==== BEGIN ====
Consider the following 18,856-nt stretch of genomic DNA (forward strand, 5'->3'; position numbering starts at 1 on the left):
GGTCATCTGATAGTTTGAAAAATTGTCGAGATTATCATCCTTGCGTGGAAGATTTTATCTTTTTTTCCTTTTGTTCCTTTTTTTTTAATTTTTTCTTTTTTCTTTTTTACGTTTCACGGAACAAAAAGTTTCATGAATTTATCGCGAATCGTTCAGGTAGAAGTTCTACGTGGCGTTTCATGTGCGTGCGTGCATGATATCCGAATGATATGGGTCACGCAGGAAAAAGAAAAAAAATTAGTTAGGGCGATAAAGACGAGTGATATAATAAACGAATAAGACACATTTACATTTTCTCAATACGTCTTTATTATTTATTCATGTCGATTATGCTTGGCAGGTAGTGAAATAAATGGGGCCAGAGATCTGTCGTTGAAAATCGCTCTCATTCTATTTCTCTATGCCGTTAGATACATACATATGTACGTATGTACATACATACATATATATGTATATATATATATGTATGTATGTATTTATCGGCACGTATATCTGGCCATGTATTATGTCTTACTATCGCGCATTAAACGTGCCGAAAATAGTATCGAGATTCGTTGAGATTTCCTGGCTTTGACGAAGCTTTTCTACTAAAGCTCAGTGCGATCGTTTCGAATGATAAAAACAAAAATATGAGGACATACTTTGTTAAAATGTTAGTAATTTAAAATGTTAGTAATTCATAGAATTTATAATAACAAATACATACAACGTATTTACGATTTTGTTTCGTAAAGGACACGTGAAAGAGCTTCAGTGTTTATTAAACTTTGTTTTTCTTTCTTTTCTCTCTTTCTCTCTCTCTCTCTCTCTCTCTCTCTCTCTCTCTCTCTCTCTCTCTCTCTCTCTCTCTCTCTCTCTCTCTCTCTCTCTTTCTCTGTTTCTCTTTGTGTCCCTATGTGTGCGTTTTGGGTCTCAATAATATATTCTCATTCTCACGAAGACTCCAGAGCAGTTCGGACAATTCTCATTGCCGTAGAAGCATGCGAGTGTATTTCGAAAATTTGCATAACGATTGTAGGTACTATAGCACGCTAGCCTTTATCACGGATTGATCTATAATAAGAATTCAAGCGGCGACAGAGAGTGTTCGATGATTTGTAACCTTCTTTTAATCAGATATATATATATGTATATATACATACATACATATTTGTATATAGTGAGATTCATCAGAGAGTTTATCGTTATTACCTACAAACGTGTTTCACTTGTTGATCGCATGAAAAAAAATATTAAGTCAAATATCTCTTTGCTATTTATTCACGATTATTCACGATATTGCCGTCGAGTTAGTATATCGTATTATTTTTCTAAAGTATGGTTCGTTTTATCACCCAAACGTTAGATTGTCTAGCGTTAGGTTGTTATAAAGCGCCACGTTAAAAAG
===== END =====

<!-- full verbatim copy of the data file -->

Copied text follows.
Consider the following 18,856-nt stretch of genomic DNA (forward strand, 5'->3'; position numbering starts at 1 on the left):
GGTCATCTGATAGTTTGAAAAATTGTCGAGATTATCATCCTTGCGTGGAAGATTTTATCTTTTTTTCCTTTTGTTCCTTTTTTTTTAATTTTTTCTTTTTTCTTTTTTACGTTTCACGGAACAAAAAGTTTCATGAATTTATCGCGAATCGTTCAGGTAGAAGTTCTACGTGGCGTTTCATGTGCGTGCGTGCATGATATCCGAATGATATGGGTCACGCAGGAAAAAGAAAAAAAATTAGTTAGGGCGATAAAGACGAGTGATATAATAAACGAATAAGACACATTTACATTTTCTCAATACGTCTTTATTATTTATTCATGTCGATTATGCTTGGCAGGTAGTGAAATAAATGGGGCCAGAGATCTGTCGTTGAAAATCGCTCTCATTCTATTTCTCTATGCCGTTAGATACATACATATGTACGTATGTACATACATACATATATATGTATATATATATATGTATGTATGTATTTATCGGCACGTATATCTGGCCATGTATTATGTCTTACTATCGCGCATTAAACGTGCCGAAAATAGTATCGAGATTCGTTGAGATTTCCTGGCTTTGACGAAGCTTTTCTACTAAAGCTCAGTGCGATCGTTTCGAATGATAAAAACAAAAATATGAGGACATACTTTGTTAAAATGTTAGTAATTTAAAATGTTAGTAATTCATAGAATTTATAATAACAAATACATACAACGTATTTACGATTTTGTTTCGTAAAGGACACGTGAAAGAGCTTCAGTGTTTATTAAACTTTGTTTTTCTTTCTTTTCTCTCTTTCTCTCTCTCTCTCTCTCTCTCTCTCTCTCTCTCTCTCTCTCTCTCTCTCTCTCTCTCTCTCTCTCTCTCTCTCTCTCTTTCTCTGTTTCTCTTTGTGTCCCTATGTGTGCGTTTTGGGTCTCAATAATATATTCTCATTCTCACGAAGACTCCAGAGCAGTTCGGACAATTCTCATTGCCGTAGAAGCATGCGAGTGTATTTCGAAAATTTGCATAACGATTGTAGGTACTATAGCACGCTAGCCTTTATCACGGATTGATCTATAATAAGAATTCAAGCGGCGACAGAGAGTGTTCGATGATTTGTAACCTTCTTTTAATCAGATATATATATATGTATATATACATACATACATATTTGTATATAGTGAGATTCATCAGAGAGTTTATCGTTATTACCTACAAACGTGTTTCACTTGTTGATCGCATGAAAAAAAATATTAAGTCAAATATCTCTTTGCTATTTATTCACGATTATTCACGATATTGCCGTCGAGTTAGTATATCGTATTATTTTTCTAAAGTATGGTTCGTTTTATCACCCAAACGTTAGATTGTCTAGCGTTAGGTTGTTATAAAGCGCCACGTTAAAAAG